21. I don't think that your problem is related to the original 2002 post, unless you also removed some jumper wires so that you could plug the old regulator back in. Was the old regulator plugged in before you replaced it? If it was, then your mechanic might be right. The key can be removed from the ignition on these old cars, in any position. Why did you feel the need to replace the regulator? All of the ZX alternator upgrade write-ups described leaving the old regulator unplugged, most suggest removing it. You can't follow the instructions AND end up with the old regulator plugged in to the harness. It would be odd if the car would run with an internally regulated alternator running through an external regulator. I can't say it's not possible though.
  22. My rear sway bar mounting rubber groaned after I put new urethane end link pieces on. The mounts are right on the body so transmit the noise directly in to the cabin. Worth checking if you have a sway bar.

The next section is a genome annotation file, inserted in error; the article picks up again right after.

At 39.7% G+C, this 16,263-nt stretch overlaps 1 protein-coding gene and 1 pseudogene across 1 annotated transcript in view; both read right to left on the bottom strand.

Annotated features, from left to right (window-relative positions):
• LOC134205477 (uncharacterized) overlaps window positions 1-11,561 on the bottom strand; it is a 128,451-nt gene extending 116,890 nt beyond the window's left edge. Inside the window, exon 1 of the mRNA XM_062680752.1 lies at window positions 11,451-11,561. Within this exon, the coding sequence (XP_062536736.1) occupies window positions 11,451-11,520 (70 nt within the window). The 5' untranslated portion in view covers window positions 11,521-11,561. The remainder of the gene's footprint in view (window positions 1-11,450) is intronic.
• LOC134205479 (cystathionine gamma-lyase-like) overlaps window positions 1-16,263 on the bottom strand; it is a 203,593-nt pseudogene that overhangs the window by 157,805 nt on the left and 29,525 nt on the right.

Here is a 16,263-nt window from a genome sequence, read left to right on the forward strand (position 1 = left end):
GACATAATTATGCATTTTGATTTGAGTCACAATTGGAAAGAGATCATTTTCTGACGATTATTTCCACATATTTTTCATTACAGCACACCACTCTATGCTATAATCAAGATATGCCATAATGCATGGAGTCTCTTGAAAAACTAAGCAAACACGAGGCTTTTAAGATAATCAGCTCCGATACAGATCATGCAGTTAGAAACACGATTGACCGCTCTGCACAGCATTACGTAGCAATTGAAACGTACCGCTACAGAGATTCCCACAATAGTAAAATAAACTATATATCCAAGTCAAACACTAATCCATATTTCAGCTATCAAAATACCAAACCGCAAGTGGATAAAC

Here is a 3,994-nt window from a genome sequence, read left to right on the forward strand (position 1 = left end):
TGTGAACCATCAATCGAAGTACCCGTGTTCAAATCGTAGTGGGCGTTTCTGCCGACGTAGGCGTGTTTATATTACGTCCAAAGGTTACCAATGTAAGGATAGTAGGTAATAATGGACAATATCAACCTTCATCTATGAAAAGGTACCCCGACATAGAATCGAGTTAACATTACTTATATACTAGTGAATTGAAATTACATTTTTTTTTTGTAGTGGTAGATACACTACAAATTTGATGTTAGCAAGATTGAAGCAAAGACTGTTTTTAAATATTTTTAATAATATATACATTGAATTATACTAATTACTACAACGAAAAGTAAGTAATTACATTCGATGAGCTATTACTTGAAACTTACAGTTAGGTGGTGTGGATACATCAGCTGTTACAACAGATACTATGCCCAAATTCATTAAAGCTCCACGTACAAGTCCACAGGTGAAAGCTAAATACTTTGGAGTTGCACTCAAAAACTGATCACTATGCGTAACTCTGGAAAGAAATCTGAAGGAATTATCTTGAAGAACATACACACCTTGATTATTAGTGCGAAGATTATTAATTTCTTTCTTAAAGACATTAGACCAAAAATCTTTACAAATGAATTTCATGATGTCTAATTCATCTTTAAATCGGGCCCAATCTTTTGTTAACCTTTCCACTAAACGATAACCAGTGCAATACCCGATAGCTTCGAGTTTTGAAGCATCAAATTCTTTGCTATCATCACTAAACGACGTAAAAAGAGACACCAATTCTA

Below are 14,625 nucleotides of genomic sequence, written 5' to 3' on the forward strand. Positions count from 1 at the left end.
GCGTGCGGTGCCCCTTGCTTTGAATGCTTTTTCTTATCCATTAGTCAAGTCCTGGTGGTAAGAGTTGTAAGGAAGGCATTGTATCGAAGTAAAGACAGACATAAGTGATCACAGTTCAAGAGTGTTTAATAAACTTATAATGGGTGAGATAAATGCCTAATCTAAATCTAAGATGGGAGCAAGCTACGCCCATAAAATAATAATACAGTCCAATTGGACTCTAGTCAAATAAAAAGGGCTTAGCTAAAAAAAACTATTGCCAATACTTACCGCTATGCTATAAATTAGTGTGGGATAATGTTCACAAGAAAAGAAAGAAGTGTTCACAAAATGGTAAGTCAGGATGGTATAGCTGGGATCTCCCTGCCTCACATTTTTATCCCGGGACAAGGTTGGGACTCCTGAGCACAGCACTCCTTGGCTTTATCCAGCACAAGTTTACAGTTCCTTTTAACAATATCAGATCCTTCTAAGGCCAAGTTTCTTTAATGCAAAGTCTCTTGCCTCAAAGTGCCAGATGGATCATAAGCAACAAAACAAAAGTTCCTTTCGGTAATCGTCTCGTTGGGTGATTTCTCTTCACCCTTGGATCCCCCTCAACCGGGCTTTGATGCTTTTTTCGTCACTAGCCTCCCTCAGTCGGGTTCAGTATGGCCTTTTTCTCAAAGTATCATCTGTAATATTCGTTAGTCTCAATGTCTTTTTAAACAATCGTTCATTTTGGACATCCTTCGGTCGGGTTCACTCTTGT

23. One advantage to doing them cold first is that many, maybe even all of them, will be in spec. when you check them hot. If they are in spec. you don't need to loosen the locknut, just move on to the next one. You will end up only actually adjusting a few of them hot.
  24. Make sure that your voltage regulator is working. Your 260 should have an external regulator unless someone has switched it to an internally regulated alternator. You can probably have it checked at an auto parts store (take the new alternator in with it to confirm it's not damaged) or measure voltage at the battery while the engine is running.
  25. Good work. An L24. Is that the engine in the car or the extra? That's one, what does the other engine show? Back to your original question - it depends. I would use the one that is in the best condition, if i was trying to save some money. Or the L26 if I was looking for more power. What are you trying to do? Good luck with the project.